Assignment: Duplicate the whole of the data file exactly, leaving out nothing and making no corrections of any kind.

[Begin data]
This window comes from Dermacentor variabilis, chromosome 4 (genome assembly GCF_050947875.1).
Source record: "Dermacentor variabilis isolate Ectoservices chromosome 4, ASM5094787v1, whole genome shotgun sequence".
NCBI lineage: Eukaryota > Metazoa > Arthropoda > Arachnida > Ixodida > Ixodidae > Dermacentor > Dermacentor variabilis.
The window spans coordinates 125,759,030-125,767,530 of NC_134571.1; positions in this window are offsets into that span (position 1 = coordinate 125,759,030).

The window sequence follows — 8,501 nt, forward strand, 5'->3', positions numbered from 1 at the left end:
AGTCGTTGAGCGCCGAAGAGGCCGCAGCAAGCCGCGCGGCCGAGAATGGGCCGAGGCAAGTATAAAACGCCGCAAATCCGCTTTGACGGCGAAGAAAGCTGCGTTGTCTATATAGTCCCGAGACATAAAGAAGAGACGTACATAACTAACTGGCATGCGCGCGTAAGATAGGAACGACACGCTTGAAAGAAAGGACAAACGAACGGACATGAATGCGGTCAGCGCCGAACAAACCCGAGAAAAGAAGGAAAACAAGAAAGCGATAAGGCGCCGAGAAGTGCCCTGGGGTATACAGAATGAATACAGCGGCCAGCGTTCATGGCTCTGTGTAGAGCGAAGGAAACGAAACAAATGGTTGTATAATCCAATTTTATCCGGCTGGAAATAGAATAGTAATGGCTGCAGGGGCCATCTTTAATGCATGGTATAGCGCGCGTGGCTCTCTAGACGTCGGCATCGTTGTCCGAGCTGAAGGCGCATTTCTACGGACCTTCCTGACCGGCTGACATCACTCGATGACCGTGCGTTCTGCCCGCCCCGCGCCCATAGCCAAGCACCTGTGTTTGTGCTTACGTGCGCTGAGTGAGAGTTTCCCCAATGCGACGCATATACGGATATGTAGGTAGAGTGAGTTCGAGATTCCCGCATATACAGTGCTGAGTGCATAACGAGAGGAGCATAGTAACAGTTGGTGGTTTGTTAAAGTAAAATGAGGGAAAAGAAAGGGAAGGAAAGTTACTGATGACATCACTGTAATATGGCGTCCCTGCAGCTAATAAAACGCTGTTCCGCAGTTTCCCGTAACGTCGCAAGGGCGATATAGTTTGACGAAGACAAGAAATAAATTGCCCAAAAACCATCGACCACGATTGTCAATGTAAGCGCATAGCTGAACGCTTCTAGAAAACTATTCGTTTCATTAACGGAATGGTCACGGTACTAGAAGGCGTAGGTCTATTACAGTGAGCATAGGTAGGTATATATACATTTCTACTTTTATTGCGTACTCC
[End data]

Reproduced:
This window comes from Dermacentor variabilis, chromosome 4 (genome assembly GCF_050947875.1).
Source record: "Dermacentor variabilis isolate Ectoservices chromosome 4, ASM5094787v1, whole genome shotgun sequence".
NCBI lineage: Eukaryota > Metazoa > Arthropoda > Arachnida > Ixodida > Ixodidae > Dermacentor > Dermacentor variabilis.
The window spans coordinates 125,759,030-125,767,530 of NC_134571.1; positions in this window are offsets into that span (position 1 = coordinate 125,759,030).

The window sequence follows — 8,501 nt, forward strand, 5'->3', positions numbered from 1 at the left end:
AGTCGTTGAGCGCCGAAGAGGCCGCAGCAAGCCGCGCGGCCGAGAATGGGCCGAGGCAAGTATAAAACGCCGCAAATCCGCTTTGACGGCGAAGAAAGCTGCGTTGTCTATATAGTCCCGAGACATAAAGAAGAGACGTACATAACTAACTGGCATGCGCGCGTAAGATAGGAACGACACGCTTGAAAGAAAGGACAAACGAACGGACATGAATGCGGTCAGCGCCGAACAAACCCGAGAAAAGAAGGAAAACAAGAAAGCGATAAGGCGCCGAGAAGTGCCCTGGGGTATACAGAATGAATACAGCGGCCAGCGTTCATGGCTCTGTGTAGAGCGAAGGAAACGAAACAAATGGTTGTATAATCCAATTTTATCCGGCTGGAAATAGAATAGTAATGGCTGCAGGGGCCATCTTTAATGCATGGTATAGCGCGCGTGGCTCTCTAGACGTCGGCATCGTTGTCCGAGCTGAAGGCGCATTTCTACGGACCTTCCTGACCGGCTGACATCACTCGATGACCGTGCGTTCTGCCCGCCCCGCGCCCATAGCCAAGCACCTGTGTTTGTGCTTACGTGCGCTGAGTGAGAGTTTCCCCAATGCGACGCATATACGGATATGTAGGTAGAGTGAGTTCGAGATTCCCGCATATACAGTGCTGAGTGCATAACGAGAGGAGCATAGTAACAGTTGGTGGTTTGTTAAAGTAAAATGAGGGAAAAGAAAGGGAAGGAAAGTTACTGATGACATCACTGTAATATGGCGTCCCTGCAGCTAATAAAACGCTGTTCCGCAGTTTCCCGTAACGTCGCAAGGGCGATATAGTTTGACGAAGACAAGAAATAAATTGCCCAAAAACCATCGACCACGATTGTCAATGTAAGCGCATAGCTGAACGCTTCTAGAAAACTATTCGTTTCATTAACGGAATGGTCACGGTACTAGAAGGCGTAGGTCTATTACAGTGAGCATAGGTAGGTATATATACATTTCTACTTTTATTGCGTACTCC